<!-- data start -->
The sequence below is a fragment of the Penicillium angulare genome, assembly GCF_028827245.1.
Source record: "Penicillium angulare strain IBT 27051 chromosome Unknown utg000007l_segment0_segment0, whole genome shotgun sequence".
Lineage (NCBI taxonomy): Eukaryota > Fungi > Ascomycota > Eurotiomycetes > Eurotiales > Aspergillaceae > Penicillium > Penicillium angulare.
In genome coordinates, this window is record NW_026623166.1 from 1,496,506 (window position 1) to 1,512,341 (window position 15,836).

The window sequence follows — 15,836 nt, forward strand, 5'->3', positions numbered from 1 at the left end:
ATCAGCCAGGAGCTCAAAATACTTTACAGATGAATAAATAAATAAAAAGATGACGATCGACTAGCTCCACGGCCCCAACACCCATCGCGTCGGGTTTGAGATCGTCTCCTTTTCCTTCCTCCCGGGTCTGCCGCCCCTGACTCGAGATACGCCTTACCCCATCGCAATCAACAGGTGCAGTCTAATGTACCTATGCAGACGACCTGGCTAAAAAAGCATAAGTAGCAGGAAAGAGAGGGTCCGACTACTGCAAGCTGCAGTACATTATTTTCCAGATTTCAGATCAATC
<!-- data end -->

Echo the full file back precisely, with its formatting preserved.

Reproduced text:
The sequence below is a fragment of the Penicillium angulare genome, assembly GCF_028827245.1.
Source record: "Penicillium angulare strain IBT 27051 chromosome Unknown utg000007l_segment0_segment0, whole genome shotgun sequence".
Lineage (NCBI taxonomy): Eukaryota > Fungi > Ascomycota > Eurotiomycetes > Eurotiales > Aspergillaceae > Penicillium > Penicillium angulare.
In genome coordinates, this window is record NW_026623166.1 from 1,496,506 (window position 1) to 1,512,341 (window position 15,836).

The window sequence follows — 15,836 nt, forward strand, 5'->3', positions numbered from 1 at the left end:
ATCAGCCAGGAGCTCAAAATACTTTACAGATGAATAAATAAATAAAAAGATGACGATCGACTAGCTCCACGGCCCCAACACCCATCGCGTCGGGTTTGAGATCGTCTCCTTTTCCTTCCTCCCGGGTCTGCCGCCCCTGACTCGAGATACGCCTTACCCCATCGCAATCAACAGGTGCAGTCTAATGTACCTATGCAGACGACCTGGCTAAAAAAGCATAAGTAGCAGGAAAGAGAGGGTCCGACTACTGCAAGCTGCAGTACATTATTTTCCAGATTTCAGATCAATC